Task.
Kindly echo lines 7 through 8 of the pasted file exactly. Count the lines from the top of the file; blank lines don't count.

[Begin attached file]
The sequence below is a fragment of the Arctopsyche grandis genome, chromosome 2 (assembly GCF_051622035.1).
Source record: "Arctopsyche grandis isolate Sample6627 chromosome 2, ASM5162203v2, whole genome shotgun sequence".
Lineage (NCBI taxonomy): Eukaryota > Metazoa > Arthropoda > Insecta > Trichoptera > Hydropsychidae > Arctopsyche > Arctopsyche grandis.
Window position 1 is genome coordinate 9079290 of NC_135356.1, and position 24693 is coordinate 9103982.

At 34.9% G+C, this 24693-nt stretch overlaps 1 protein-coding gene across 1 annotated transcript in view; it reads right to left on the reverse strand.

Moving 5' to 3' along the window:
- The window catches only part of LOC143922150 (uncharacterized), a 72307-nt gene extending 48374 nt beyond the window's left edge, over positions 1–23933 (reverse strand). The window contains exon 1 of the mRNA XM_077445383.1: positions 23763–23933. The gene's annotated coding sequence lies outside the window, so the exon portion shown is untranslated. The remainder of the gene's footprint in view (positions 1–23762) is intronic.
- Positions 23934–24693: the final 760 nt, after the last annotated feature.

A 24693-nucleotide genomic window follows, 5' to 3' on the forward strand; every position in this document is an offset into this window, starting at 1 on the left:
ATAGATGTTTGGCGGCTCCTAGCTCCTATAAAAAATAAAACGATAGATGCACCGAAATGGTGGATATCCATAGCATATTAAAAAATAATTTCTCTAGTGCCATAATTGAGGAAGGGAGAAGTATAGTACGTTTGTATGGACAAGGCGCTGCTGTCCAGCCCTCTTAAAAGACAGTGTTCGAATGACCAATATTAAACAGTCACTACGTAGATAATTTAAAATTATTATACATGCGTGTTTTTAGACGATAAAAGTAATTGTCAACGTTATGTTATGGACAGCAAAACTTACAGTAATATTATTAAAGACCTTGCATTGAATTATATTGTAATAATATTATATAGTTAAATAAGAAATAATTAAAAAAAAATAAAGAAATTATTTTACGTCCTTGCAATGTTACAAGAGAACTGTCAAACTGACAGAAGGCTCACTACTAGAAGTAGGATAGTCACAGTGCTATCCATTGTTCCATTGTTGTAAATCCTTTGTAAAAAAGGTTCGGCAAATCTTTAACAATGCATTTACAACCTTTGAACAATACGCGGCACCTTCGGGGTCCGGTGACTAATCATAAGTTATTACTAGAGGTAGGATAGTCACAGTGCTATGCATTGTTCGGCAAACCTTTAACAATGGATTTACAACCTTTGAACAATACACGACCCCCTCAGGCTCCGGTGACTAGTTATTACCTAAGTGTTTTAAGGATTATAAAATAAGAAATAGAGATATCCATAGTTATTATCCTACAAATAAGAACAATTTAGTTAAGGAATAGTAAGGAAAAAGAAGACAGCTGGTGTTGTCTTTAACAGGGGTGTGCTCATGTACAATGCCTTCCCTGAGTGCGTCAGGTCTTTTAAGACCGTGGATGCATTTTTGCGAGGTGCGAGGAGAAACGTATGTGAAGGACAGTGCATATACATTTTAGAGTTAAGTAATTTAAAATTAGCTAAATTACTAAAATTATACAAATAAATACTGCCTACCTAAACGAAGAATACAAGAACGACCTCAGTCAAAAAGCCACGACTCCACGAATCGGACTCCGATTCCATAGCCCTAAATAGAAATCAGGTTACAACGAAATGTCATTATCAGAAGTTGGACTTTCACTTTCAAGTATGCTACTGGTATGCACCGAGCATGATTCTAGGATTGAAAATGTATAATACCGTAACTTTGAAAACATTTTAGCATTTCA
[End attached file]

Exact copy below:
- The window catches only part of LOC143922150 (uncharacterized), a 72307-nt gene extending 48374 nt beyond the window's left edge, over positions 1–23933 (reverse strand). The window contains exon 1 of the mRNA XM_077445383.1: positions 23763–23933. The gene's annotated coding sequence lies outside the window, so the exon portion shown is untranslated. The remainder of the gene's footprint in view (positions 1–23762) is intronic.
- Positions 23934–24693: the final 760 nt, after the last annotated feature.